The Development of a Relative Point and a Relative Plane SLAM algorithms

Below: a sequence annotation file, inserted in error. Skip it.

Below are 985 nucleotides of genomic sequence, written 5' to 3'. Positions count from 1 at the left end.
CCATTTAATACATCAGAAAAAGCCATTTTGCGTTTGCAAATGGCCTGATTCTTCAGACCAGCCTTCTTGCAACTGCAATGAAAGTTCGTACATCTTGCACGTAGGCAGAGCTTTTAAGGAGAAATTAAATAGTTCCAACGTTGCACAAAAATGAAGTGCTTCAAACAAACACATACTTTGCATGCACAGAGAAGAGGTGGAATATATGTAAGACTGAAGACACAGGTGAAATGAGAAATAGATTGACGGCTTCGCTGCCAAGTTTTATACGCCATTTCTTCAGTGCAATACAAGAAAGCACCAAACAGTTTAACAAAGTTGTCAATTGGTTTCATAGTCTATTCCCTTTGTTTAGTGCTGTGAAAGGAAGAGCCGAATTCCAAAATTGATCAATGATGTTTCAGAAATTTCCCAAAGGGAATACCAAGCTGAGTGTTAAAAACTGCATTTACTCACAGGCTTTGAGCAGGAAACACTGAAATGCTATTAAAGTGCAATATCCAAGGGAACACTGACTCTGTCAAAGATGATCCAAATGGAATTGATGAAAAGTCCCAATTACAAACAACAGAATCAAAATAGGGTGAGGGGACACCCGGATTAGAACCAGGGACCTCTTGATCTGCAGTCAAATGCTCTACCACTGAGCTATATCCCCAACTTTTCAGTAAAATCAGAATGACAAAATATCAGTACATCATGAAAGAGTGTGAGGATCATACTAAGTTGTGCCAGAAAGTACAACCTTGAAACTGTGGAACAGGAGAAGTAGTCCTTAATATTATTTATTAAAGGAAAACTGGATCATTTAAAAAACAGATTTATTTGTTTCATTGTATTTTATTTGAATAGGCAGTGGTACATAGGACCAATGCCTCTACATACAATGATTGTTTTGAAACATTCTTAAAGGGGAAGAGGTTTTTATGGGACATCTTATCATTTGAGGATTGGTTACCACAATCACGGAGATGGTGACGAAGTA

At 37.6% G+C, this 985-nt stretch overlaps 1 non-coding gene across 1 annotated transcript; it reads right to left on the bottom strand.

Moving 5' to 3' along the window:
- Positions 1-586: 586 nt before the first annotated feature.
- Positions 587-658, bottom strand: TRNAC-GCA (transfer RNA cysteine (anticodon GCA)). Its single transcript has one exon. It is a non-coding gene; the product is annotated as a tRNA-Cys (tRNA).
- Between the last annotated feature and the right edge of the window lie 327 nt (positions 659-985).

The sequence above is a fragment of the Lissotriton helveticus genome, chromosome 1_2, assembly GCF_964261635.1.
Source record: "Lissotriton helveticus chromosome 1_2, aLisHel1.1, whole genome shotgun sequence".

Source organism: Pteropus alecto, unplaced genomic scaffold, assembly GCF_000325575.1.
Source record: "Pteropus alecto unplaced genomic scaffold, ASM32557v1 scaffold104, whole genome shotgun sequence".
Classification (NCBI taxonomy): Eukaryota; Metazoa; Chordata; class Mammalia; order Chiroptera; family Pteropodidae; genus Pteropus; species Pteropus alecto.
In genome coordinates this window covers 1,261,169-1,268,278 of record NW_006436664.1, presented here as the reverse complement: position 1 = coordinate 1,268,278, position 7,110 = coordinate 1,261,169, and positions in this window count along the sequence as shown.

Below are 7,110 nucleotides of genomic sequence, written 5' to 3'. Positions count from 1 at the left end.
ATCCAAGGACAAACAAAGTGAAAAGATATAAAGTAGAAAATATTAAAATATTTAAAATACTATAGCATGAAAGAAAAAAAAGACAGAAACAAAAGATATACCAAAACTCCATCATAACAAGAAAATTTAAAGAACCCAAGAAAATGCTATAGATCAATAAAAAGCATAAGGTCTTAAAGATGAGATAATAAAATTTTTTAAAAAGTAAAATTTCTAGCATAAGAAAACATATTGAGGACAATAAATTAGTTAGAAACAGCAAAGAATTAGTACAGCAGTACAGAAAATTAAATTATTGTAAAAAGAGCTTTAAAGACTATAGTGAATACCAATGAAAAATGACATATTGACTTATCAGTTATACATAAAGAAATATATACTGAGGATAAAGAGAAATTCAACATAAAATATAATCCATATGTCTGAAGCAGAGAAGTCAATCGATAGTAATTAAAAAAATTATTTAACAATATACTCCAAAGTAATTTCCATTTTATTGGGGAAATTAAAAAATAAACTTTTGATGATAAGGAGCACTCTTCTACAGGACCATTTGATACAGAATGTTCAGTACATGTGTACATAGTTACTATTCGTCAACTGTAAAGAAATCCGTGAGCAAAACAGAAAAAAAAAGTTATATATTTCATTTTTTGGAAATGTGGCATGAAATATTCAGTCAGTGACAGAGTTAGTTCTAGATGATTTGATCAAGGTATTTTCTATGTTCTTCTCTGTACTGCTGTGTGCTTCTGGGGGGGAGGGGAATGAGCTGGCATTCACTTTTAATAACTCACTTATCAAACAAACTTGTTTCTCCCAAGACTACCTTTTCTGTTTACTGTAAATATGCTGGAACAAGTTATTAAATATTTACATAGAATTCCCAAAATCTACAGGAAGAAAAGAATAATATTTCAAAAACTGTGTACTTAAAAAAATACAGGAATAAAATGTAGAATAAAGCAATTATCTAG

There are many different algorithms that have been shown to solve the simultaneous localization and mapping (SLAM) problem depending on the type of input data. Many of these algorithms use some form of cumulative current position as a state variable and only store landmarks in their globally mapped form, discarding past data. This thesis takes a different approach in not using current position as a cumulative state variable and storing and using past data. Landmarks are mapped relative to each other in their untransformed states and use either three points or one plane to maintain translation and rotation invariance. The Relative algorithms can use both current and past data for accuracy purposes. Using this approach, the SLAM problem is solved by data structures and algorithms rather than probabilistic modeling. The Relative algorithms are shown to be good solutions to the simulated SLAM problems tested in this thesis. In particular the Relative Point algorithm is shown to have a worst case computation complexity of O(nslogns). ns is the average quantity of points observed in a given observation and is not related to the total quantity of points on the map. The Relative Point algorithm is able to identify points with movement that is not correlated to the viewpoint at a low cost, and has comparable accuracy to a 6D no odometry Extended Kalman Filter.